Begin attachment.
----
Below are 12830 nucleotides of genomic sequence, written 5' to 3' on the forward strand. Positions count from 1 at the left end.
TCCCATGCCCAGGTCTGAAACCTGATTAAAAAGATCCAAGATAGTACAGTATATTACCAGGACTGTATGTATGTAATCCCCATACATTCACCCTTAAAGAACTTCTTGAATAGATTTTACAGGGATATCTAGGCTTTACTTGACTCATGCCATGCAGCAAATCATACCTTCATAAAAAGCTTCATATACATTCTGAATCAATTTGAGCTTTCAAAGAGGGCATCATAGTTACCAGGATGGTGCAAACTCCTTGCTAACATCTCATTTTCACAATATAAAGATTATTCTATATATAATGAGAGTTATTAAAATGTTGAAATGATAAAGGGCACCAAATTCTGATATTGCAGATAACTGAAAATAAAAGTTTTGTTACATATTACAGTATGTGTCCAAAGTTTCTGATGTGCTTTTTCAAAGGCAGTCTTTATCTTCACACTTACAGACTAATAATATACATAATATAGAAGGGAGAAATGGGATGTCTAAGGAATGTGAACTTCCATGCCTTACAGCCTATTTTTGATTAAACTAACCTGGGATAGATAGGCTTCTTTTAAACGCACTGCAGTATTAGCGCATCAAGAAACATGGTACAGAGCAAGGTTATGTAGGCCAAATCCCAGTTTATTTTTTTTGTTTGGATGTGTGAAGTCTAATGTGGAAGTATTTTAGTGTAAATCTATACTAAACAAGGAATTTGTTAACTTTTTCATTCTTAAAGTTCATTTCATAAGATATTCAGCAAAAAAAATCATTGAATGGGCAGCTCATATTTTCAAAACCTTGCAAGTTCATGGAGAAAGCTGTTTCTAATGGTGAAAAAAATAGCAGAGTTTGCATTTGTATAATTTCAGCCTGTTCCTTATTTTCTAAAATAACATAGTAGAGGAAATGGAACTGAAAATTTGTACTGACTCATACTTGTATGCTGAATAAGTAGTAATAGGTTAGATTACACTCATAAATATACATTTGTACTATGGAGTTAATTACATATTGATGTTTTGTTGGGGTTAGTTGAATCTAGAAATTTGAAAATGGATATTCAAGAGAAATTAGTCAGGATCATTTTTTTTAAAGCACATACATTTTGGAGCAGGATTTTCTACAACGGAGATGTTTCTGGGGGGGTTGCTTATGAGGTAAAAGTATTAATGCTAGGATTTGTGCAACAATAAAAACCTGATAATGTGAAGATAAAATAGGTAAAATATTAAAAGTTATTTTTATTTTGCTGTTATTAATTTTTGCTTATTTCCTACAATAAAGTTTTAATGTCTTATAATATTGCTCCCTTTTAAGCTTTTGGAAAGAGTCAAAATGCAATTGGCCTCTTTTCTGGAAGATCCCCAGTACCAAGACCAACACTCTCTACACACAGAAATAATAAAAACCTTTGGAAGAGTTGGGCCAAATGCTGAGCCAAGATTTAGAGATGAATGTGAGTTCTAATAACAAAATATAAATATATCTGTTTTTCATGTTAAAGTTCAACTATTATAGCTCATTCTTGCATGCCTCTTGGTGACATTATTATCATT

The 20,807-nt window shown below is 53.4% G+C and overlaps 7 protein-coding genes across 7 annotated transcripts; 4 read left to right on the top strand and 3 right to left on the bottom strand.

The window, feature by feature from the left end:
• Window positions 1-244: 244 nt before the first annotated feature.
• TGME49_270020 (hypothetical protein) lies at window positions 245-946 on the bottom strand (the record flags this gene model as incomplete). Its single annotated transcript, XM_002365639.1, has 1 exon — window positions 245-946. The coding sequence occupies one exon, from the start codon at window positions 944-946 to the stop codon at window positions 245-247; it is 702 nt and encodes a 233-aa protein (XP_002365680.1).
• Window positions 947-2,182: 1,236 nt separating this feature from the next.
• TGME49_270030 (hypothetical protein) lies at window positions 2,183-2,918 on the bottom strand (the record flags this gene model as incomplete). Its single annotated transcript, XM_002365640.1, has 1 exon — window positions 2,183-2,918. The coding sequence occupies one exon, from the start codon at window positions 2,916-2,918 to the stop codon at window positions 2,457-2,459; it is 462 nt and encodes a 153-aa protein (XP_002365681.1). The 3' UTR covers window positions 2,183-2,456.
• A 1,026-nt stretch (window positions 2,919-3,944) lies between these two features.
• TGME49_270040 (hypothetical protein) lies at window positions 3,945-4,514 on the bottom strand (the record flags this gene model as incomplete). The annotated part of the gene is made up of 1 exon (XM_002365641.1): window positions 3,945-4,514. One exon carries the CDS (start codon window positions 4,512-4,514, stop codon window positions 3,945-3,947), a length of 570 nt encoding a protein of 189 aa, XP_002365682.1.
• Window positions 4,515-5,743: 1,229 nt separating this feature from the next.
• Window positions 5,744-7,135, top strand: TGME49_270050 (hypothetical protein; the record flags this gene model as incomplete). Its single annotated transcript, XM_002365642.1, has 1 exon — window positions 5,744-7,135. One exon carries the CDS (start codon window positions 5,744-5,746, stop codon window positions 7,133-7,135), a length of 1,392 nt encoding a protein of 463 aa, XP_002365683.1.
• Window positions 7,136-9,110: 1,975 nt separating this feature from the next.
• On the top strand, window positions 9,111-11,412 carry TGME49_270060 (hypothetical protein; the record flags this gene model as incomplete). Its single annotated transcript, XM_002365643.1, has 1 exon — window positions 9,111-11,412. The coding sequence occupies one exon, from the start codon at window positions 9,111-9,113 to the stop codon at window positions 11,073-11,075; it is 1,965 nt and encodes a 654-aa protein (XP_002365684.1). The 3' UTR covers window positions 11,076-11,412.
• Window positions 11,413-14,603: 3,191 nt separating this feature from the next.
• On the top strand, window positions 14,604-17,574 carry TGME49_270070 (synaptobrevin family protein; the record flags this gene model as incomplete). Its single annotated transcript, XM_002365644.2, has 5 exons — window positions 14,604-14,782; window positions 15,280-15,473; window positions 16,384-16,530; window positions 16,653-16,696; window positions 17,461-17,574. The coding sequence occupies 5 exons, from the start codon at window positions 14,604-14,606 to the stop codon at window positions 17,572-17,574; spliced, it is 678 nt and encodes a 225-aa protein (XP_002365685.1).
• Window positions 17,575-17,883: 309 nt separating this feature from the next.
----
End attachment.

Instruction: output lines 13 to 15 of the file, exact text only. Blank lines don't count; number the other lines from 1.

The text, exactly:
• Window positions 7,136-9,110: 1,975 nt separating this feature from the next.
• On the top strand, window positions 9,111-11,412 carry TGME49_270060 (hypothetical protein; the record flags this gene model as incomplete). Its single annotated transcript, XM_002365643.1, has 1 exon — window positions 9,111-11,412. The coding sequence occupies one exon, from the start codon at window positions 9,111-9,113 to the stop codon at window positions 11,073-11,075; it is 1,965 nt and encodes a 654-aa protein (XP_002365684.1). The 3' UTR covers window positions 11,076-11,412.
• Window positions 11,413-14,603: 3,191 nt separating this feature from the next.